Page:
The animals wandered into her High Street yard in Ashland regularly last week to feast on ripe plums and snooze high in her sequoia tree while waiting for the Thursday neighborhood feast also known as garbage day. But when the mother bear shimmied down the tree last Saturday, Rolle had had enough.

"In the daylight, it was really scary,"...

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Fall chinook salmon make their first showing of the year in downtown Medford

Fall chinook salmon make their first showing of the year in downtown Medford

Wild fall chinook salmon are returning early and often to Bear Creek, triggering an extra few weeks for area residents to see some of the Rogue River's largest fauna at the tail end of their life cycle.

Naturalist Jim Hutchins, who is the creek's unofficial salmon-counter, says this year's return of the all-wild run has reached downtown Medford almost two weeks earlier than last year, when he spotted a record 404 of the largest of the Rogue salmon species.

Hutchins, who runs the.....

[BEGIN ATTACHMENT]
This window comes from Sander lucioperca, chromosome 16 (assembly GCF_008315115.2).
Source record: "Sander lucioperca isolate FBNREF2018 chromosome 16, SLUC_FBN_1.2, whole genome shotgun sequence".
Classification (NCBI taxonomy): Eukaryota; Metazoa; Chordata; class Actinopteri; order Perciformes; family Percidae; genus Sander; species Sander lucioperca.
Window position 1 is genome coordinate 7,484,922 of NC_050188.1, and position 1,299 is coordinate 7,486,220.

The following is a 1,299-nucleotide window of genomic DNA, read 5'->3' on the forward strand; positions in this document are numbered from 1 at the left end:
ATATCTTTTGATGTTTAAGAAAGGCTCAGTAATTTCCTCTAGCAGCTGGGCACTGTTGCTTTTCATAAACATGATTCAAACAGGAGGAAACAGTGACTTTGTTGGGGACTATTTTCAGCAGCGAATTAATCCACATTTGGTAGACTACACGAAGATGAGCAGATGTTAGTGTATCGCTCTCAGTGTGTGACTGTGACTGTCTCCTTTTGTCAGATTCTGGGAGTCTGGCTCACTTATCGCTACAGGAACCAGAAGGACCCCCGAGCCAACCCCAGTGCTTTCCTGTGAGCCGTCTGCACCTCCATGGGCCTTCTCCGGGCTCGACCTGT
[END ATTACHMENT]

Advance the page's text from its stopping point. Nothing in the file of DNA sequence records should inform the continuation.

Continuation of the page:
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Time to talk turkey

Time to talk turkey

Priscilla Farrel and her neighbors in east Medford's Sun Oaks development go to great lengths to keep pesky wild turkeys from scratching up their flowerbeds and pooping on their patio furniture, but nothing seems to work.

The Farrels have a permit to squirt their garden hose on the offending fowl, even bombard them with loud noises. Some of the neighbors go as far as setting their smartphones to sound like barking dogs when they stroll the neighborhood, trying to shoo the brazen...

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First wolf pack in decades spotted in Northern California

First wolf pack in decades spotted in Northern California

California has its first wolf pack since the state's gray wolf population went extinct in 1924.

State and federal authorities announced Thursday that a remote camera captured photos earlier this month of two adults and five pups in southeastern Siskiyou County.